Note to Larry Silverstein re demolition of buildings

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Note to Larry Silverstein re demolition of buildings

Postby DeeJay on June 19th, 2013, 11:08 am

No need to bring in hijackers for the next demolition!
Use Japanese technology instead!!

http://www.nytimes.com/2013/06/18/science/tricky-ways-to-pull-down-a-skyscraper.html

This is an article in the Science section of the New York Times. It has a video clip imbedded, I tried to attach them seperately but was unable to. Interesting way to go about dismantling a building.
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Re: Note to Larry Silverstein re demolition of buildings

Postby Vext Lynchpin on June 19th, 2013, 5:54 pm

Here's a YouTube version of the video in question from the New York Times YT channel:


full link: http://www.youtube.com/watch?v=97QqO2Mdi88
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Re: Note to Larry Silverstein re demolition of buildings

Postby fbenario on June 20th, 2013, 1:57 am

DeeJay wrote:http://www.nytimes.com/2013/06/18/science/tricky-ways-to-pull-down-a-skyscraper.html

This is an article in the Science section of the New York Times. It has a video clip imbedded, I tried to attach them seperately but was unable to. Interesting way to go about dismantling a building.


From that article:
One thing is clear, Mr. Moore said: Implosion by use of precisely placed explosives would not be used, nor would a wrecking ball. Both methods are largely forbidden in New York because of safety and environmental concerns, although this month officials allowed the first implosion in more than a decade, of an old Coast Guard apartment building on largely isolated Governors Island.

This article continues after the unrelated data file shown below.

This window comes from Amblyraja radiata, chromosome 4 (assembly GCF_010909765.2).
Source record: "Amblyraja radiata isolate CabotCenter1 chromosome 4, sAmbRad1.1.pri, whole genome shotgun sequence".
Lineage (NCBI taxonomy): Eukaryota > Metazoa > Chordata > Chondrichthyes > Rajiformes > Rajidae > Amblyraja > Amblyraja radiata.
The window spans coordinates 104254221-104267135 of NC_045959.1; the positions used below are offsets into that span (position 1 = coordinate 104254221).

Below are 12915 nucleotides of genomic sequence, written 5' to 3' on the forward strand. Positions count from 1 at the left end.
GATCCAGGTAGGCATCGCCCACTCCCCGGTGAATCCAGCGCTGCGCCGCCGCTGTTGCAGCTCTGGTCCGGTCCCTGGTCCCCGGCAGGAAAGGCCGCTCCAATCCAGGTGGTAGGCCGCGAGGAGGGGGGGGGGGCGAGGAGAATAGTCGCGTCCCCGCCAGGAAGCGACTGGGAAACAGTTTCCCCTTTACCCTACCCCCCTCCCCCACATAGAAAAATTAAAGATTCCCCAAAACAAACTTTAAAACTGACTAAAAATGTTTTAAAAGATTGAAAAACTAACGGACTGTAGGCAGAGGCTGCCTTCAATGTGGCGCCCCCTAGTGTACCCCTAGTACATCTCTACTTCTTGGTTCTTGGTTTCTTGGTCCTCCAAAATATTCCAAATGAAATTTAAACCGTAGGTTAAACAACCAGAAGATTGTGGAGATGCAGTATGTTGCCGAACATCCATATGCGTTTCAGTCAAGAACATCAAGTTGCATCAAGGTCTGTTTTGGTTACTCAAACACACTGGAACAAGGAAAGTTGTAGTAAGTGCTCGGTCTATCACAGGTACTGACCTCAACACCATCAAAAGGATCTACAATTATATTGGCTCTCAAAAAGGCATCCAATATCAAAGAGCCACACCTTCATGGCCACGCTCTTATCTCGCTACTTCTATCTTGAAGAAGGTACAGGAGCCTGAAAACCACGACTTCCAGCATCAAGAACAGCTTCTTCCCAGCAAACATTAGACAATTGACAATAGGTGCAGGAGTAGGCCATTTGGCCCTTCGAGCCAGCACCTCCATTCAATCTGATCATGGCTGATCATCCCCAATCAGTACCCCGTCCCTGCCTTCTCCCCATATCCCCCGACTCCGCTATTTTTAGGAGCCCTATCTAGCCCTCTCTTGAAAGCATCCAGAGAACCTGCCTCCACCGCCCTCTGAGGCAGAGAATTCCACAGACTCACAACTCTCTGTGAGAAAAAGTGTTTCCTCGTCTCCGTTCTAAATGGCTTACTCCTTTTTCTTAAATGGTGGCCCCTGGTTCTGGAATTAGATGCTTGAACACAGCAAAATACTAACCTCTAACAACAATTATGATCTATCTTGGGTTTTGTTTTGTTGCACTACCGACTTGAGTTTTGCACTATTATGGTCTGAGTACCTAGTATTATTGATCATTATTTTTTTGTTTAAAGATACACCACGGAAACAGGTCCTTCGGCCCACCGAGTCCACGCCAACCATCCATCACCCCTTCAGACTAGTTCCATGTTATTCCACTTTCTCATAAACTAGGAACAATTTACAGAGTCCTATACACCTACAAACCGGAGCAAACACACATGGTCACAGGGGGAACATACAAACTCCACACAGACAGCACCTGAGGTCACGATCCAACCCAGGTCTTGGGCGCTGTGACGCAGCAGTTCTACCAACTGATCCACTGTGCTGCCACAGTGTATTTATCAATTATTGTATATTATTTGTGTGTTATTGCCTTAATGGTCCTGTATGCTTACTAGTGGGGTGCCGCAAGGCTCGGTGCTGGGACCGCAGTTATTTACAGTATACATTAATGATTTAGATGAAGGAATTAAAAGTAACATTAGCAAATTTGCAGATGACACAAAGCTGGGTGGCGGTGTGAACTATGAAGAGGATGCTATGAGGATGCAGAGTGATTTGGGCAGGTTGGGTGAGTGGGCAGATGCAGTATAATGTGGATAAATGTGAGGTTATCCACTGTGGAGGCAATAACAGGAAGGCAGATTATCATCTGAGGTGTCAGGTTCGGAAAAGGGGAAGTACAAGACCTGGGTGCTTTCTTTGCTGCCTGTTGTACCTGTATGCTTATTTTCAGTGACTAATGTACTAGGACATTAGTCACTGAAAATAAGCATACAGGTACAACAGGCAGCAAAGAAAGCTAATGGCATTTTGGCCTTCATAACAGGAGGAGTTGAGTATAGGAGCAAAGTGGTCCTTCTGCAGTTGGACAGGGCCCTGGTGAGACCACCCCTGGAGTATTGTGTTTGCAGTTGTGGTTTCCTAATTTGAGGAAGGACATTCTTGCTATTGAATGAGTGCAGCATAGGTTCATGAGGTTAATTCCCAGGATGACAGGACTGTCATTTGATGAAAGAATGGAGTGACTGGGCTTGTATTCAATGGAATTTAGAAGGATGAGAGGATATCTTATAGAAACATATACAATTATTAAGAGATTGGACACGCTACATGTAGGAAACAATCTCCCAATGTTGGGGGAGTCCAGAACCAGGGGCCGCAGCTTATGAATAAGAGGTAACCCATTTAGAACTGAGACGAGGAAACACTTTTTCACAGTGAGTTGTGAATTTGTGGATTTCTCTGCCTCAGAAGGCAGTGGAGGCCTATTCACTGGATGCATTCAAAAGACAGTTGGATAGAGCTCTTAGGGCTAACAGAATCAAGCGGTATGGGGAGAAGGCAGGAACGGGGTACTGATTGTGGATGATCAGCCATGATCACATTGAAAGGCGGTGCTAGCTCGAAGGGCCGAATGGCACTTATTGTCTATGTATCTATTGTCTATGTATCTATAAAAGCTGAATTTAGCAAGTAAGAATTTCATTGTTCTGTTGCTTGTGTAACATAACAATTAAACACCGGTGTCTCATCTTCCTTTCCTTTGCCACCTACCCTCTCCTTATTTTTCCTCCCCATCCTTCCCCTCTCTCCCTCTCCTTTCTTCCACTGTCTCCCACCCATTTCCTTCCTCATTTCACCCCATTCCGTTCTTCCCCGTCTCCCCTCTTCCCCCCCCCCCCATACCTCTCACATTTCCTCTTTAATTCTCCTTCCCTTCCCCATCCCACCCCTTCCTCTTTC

(In general, although implosion makes for great YouTube videos, it is appropriate in fewer than 2 percent of projects, Mr. Duane said. It is also occasionally unsuccessful, as it was last month in Brisbane, Australia, when a concrete silo had to be delicately nudged over by an excavator after explosive charges left it leaning precariously.)

If implosion is really only appropriate in 2% of demolitions, it really does make one wonder what method was used on 9/11, when TPTB had to be certain the buildings would come down completely. Who knows. And by now who cares.
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Re: Note to Larry Silverstein re demolition of buildings

Postby Only2perCent on July 12th, 2013, 3:08 am

... it really does make one wonder what method was used on 9/11, when TPTB had to be certain the buildings would come down completely.


I thought the answer was obvious by now - MAKE A MOVIE!

The public did not see the process - only the result, and judging by the character of ruins, the factual demolition wasn't as perfect as was shown on television.
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Boo-hoo... Old Larry loses some money...

Postby DeeJay on July 19th, 2013, 7:39 pm

Article from the Christian Science Monitor

http://www.csmonitor.com/USA/Latest-News-Wires/2013/0718/World-Trade-Center-9-11-lawsuit-can-t-continue-says-judge

World Trade Center: 9/11 lawsuit can't continue, says judge